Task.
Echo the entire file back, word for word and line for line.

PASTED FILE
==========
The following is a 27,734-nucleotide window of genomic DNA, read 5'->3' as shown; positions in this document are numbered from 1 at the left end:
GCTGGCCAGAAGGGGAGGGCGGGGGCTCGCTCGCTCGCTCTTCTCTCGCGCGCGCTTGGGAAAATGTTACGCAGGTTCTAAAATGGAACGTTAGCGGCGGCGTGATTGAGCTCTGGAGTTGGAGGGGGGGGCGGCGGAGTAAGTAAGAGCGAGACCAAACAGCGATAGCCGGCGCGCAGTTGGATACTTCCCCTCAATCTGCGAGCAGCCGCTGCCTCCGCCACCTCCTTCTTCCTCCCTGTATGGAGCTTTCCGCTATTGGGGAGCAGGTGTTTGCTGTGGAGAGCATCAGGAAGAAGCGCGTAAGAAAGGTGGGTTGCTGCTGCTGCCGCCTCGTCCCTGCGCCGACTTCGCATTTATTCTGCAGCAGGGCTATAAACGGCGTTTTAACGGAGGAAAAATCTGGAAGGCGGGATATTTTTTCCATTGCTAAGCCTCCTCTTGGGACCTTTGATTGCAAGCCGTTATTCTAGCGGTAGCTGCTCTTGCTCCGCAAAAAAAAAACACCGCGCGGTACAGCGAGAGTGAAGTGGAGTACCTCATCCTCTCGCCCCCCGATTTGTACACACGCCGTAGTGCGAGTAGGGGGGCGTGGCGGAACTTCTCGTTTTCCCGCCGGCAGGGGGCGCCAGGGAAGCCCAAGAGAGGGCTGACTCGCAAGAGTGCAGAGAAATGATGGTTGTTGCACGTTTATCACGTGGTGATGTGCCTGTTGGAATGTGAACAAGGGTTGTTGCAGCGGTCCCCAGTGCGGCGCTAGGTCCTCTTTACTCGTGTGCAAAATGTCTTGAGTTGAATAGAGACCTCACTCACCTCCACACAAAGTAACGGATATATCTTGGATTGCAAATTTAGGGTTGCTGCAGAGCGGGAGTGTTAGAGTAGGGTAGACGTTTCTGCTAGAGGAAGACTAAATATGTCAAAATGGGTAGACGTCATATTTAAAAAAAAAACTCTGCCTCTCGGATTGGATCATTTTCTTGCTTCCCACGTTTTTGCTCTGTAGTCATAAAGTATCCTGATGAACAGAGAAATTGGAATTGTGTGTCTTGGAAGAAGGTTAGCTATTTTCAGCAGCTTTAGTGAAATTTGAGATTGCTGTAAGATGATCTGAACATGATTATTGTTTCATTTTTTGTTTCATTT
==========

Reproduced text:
The following is a 27,734-nucleotide window of genomic DNA, read 5'->3' as shown; positions in this document are numbered from 1 at the left end:
GCTGGCCAGAAGGGGAGGGCGGGGGCTCGCTCGCTCGCTCTTCTCTCGCGCGCGCTTGGGAAAATGTTACGCAGGTTCTAAAATGGAACGTTAGCGGCGGCGTGATTGAGCTCTGGAGTTGGAGGGGGGGGCGGCGGAGTAAGTAAGAGCGAGACCAAACAGCGATAGCCGGCGCGCAGTTGGATACTTCCCCTCAATCTGCGAGCAGCCGCTGCCTCCGCCACCTCCTTCTTCCTCCCTGTATGGAGCTTTCCGCTATTGGGGAGCAGGTGTTTGCTGTGGAGAGCATCAGGAAGAAGCGCGTAAGAAAGGTGGGTTGCTGCTGCTGCCGCCTCGTCCCTGCGCCGACTTCGCATTTATTCTGCAGCAGGGCTATAAACGGCGTTTTAACGGAGGAAAAATCTGGAAGGCGGGATATTTTTTCCATTGCTAAGCCTCCTCTTGGGACCTTTGATTGCAAGCCGTTATTCTAGCGGTAGCTGCTCTTGCTCCGCAAAAAAAAAACACCGCGCGGTACAGCGAGAGTGAAGTGGAGTACCTCATCCTCTCGCCCCCCGATTTGTACACACGCCGTAGTGCGAGTAGGGGGGCGTGGCGGAACTTCTCGTTTTCCCGCCGGCAGGGGGCGCCAGGGAAGCCCAAGAGAGGGCTGACTCGCAAGAGTGCAGAGAAATGATGGTTGTTGCACGTTTATCACGTGGTGATGTGCCTGTTGGAATGTGAACAAGGGTTGTTGCAGCGGTCCCCAGTGCGGCGCTAGGTCCTCTTTACTCGTGTGCAAAATGTCTTGAGTTGAATAGAGACCTCACTCACCTCCACACAAAGTAACGGATATATCTTGGATTGCAAATTTAGGGTTGCTGCAGAGCGGGAGTGTTAGAGTAGGGTAGACGTTTCTGCTAGAGGAAGACTAAATATGTCAAAATGGGTAGACGTCATATTTAAAAAAAAAACTCTGCCTCTCGGATTGGATCATTTTCTTGCTTCCCACGTTTTTGCTCTGTAGTCATAAAGTATCCTGATGAACAGAGAAATTGGAATTGTGTGTCTTGGAAGAAGGTTAGCTATTTTCAGCAGCTTTAGTGAAATTTGAGATTGCTGTAAGATGATCTGAACATGATTATTGTTTCATTTTTTGTTTCATTT